Throughout history, property and land have been a signifier of wealth and social standing. It’s no wonder, then, that the American dream is built around the idea of a house to call our own. It’s a driving force in most of our lives and is the reason we work so hard. When you have a home, you’ve finally arrived, right?
Yet, countries across the world are facing housing crises, and the U.S. is no different. Ever rising house prices mean millennials are finding it difficult to get a foot on the ladder. Add the fact that young people are now paid less given their education, and it’s easy to see where the problem lies. The U.S. may have one of the largest percentages of homeowners, but that looks set to change if we continue on this path.
A look at the statistics paints an even bleaker picture. U.S. homeownership across age groups is at its lowest in five decades at just 67.9%. And, when we break it down, things get worse with only 34.1% of under 35s. You could assume that this is a deliberate decision. Perhaps our youngsters no longer see the appeal of homeownership. After all, your house has a lot less of an impact on social standing now. But, results from Fannie Mae’s National Housing Survey saw 93% of 25-34-year-olds saying that home ownership was their ultimate goal.
Which leaves us wondering why young people are pushing themselves towards a goal which is increasingly out of reach. In many ways, this goes back to the societal beliefs mentioned above. Despite massive changes in the way we live, the dream of homeownership remains strong. Plus, many fall into the trap of seeing homeownership as the ultimate investment. A home is a nest egg many of us aim towards. It’s a safe place to put our savings and see a return.
While in the past, a home was forever, the market now moves fast. The aim, to start, is to get on the property ladder in the cheapest way possible. Then, within two years or so, owners move on at a profit. Not only is this ruining any sense of community on our streets, but it’s also in part to blame for the rising prices. Each time someone buys a property and moves on, they knock prices up even further.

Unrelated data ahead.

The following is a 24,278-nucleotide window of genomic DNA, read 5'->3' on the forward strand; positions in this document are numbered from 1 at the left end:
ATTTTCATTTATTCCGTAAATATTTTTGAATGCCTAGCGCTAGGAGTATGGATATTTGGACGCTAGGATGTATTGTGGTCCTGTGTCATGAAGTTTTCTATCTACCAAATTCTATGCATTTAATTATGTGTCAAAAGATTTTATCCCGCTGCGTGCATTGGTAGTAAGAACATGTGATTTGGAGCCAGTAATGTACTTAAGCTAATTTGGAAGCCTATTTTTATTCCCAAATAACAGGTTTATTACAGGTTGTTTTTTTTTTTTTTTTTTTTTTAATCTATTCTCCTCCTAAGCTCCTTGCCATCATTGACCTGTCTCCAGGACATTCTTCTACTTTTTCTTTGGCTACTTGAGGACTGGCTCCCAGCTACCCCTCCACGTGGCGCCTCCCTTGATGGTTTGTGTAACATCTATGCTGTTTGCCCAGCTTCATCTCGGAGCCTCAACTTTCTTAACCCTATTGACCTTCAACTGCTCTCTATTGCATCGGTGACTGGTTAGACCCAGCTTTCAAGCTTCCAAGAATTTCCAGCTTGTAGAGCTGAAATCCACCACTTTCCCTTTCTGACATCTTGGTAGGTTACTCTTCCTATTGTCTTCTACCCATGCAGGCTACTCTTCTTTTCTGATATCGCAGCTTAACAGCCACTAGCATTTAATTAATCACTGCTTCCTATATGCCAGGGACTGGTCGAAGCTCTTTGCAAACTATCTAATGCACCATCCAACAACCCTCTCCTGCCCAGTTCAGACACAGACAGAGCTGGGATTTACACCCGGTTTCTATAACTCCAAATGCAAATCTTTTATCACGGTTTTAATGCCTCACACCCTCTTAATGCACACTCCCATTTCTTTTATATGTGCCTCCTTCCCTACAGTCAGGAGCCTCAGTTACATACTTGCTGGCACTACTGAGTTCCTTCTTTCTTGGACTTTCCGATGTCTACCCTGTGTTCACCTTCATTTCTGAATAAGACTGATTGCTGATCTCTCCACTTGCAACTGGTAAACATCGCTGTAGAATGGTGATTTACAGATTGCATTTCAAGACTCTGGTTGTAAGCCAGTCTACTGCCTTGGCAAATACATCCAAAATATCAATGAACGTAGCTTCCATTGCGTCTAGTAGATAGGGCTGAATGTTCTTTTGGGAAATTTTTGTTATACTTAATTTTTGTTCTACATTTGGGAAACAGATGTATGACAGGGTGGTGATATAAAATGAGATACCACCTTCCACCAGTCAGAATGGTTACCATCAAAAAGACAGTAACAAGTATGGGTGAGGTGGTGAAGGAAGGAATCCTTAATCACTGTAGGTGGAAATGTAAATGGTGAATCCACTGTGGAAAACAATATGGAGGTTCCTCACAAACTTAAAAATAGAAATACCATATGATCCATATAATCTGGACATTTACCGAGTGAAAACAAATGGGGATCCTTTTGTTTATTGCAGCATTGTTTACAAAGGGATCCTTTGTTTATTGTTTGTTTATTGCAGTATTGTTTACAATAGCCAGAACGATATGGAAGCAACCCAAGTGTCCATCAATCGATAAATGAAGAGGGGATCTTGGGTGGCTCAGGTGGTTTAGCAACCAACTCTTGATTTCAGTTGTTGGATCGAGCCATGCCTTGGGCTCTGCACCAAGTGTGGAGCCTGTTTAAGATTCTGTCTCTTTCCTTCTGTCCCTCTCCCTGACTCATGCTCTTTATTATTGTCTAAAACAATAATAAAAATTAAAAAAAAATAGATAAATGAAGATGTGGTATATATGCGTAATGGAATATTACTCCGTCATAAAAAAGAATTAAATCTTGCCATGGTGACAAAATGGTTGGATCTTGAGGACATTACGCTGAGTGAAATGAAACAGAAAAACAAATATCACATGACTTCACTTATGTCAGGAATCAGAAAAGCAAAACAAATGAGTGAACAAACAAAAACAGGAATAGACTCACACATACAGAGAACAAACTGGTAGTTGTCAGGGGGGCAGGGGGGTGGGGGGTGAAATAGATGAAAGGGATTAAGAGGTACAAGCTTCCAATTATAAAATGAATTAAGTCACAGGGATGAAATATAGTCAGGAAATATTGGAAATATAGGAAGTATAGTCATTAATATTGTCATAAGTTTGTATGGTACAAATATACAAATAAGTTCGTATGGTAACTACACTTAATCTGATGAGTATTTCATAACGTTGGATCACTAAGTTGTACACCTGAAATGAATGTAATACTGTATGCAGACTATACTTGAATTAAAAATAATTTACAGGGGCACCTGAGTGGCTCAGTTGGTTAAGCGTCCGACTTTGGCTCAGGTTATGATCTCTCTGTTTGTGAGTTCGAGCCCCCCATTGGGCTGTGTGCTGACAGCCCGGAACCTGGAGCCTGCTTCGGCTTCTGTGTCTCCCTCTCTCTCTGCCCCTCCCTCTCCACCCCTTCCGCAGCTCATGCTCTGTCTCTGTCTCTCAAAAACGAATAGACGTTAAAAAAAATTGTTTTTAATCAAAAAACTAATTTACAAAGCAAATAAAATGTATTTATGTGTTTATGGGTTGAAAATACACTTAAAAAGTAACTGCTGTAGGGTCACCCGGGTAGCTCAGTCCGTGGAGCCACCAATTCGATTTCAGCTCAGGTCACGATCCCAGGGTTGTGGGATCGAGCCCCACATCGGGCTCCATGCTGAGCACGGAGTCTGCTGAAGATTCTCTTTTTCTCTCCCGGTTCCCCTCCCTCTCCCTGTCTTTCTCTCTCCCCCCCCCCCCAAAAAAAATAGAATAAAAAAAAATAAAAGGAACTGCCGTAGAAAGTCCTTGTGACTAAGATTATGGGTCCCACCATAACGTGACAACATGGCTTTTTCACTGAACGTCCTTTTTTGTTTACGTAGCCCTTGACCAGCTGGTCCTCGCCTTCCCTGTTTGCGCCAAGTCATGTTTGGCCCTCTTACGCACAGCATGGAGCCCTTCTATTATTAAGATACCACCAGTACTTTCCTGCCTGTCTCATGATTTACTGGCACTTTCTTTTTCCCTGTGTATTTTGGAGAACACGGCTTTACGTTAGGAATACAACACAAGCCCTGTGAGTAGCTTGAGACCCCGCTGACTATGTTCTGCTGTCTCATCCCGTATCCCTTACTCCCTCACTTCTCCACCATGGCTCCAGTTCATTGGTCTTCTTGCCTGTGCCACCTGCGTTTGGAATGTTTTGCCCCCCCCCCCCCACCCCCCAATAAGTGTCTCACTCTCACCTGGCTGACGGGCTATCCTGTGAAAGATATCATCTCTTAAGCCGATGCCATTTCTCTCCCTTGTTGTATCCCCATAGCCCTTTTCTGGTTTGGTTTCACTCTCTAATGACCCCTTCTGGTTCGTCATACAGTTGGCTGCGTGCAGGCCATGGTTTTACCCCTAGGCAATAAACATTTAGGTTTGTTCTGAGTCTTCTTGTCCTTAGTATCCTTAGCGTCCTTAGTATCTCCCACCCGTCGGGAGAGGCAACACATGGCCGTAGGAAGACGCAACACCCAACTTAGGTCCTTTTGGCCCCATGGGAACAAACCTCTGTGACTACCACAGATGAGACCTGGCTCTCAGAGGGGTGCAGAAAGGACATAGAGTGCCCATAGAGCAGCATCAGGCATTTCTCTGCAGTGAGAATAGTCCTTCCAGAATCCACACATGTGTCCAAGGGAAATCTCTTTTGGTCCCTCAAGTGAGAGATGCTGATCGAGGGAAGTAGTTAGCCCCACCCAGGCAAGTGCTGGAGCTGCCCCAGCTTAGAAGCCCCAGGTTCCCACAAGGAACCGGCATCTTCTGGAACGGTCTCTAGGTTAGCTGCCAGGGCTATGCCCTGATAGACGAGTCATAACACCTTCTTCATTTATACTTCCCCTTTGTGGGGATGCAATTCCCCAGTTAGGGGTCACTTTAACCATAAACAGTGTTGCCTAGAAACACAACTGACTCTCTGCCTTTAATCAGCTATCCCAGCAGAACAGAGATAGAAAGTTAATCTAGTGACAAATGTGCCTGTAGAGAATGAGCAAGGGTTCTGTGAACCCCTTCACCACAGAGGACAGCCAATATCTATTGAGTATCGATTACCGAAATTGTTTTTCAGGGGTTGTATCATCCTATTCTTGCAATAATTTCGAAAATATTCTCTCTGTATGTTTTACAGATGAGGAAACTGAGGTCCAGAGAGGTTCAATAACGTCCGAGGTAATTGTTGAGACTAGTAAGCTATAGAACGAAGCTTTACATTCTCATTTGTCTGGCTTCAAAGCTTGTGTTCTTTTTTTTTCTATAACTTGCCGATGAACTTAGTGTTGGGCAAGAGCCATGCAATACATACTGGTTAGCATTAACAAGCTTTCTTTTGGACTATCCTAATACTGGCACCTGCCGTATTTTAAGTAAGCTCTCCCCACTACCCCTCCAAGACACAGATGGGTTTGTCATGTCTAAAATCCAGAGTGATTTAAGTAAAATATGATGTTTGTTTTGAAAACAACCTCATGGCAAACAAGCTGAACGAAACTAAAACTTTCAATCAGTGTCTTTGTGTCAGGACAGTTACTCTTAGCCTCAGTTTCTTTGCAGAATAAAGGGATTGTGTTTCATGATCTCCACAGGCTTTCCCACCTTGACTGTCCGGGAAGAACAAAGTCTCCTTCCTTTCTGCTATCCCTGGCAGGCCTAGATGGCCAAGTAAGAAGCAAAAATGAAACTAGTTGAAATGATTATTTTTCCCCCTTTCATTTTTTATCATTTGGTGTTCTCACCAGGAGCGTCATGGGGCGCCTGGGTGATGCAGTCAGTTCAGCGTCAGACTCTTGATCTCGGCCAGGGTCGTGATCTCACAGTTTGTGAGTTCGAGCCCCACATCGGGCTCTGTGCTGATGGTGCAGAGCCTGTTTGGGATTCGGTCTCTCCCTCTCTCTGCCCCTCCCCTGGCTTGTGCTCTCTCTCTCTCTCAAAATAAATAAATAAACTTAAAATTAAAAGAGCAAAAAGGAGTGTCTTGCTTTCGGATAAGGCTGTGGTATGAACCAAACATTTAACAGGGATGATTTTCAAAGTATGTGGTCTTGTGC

Yet, when you take a step back and look at home ownership, it loses its shine as an investment hotspot. If the main reason for home ownership is making money, it may be past time for a shift in attitudes. After all, for what other investment would we place such a large sum, and wait so long to see a return? Not to mention that the return isn’t exactly a large one in most cases. Money made on homes generally goes straight into moving elsewhere. Hence, you could argue that there’s no real monetary value in the pursuit.
When you consider that, home ownership suddenly loses a lot of its appeal. Stripped back, you could argue that there’s actually no real reason for owning property in the modern age. For youngsters especially, the investment could be nothing more than a hindrance. Not only will all their savings be tied into their home, but they’ll also be locked regarding location. While long-term mortgages are a thing of the past, moving too fast could see you moving at a loss. That’s hardly ideal when you have yet to settle in a career and so on.
But, if home ownership is off the cards, what choices do our millennials have? For one, while owning a house may no longer be practical, they could look into an alternative like an executive condo, or apartment. These options still have the benefit of ownership but without excessive up front costs. As such, young people will still have a higher level of freedom when it comes to their money. Not all their savings will be lost to property.
That said, a look at the rising prices of condos suggests that this won’t be a workable option for long. Sales have seen recent spikes, and condos have been blamed for rising house prices in some areas. It seems more and more people are cottoning on to the practicality of this option.
As an alternative, youngsters could opt to remain in the family home. While it’s a concept which sends shivers through many hearts, that is again a societal construct which may need breaking. In fact, about a third of 18-34-year-olds now remain in the family home, replacing the elderly as the group most likely to live in an extended household.
While it’s not a reality we’re used to, it makes a lot of sense. And, in countries such as India, multi-generational homes like these are the norm. When a family remains together, they can use their joint incomes to afford a home which suits them all. Plus, there’s less pressure on each individual to come up with large sums. In many ways, it seems like a no-brainer. And, with the correct privacy measures in place, there’s no reason this move can’t work.
Many youngsters worry about failing to gain freedom if they stay at home. But, if they opt into homeownership alongside family members, they’ll be in a much better position. The house will, in a roundabout way, belong to them. As such, they’ll have more of a right to their space. If you’re worried about hearing the ‘this is our house’ mantra, this could be the best way forward.
And, of course, we have to mention renting, too. This, more than anything else, seems to be the replacement for ownership. There are obvious downsides, such as potential instability, and significant expense for no payoff. But, when you rent, you get your own space and a home which at least feels like yours. Plus, renting eliminates maintenance costs and so forth. In light of the above points, it may not be such a terrible option, after all.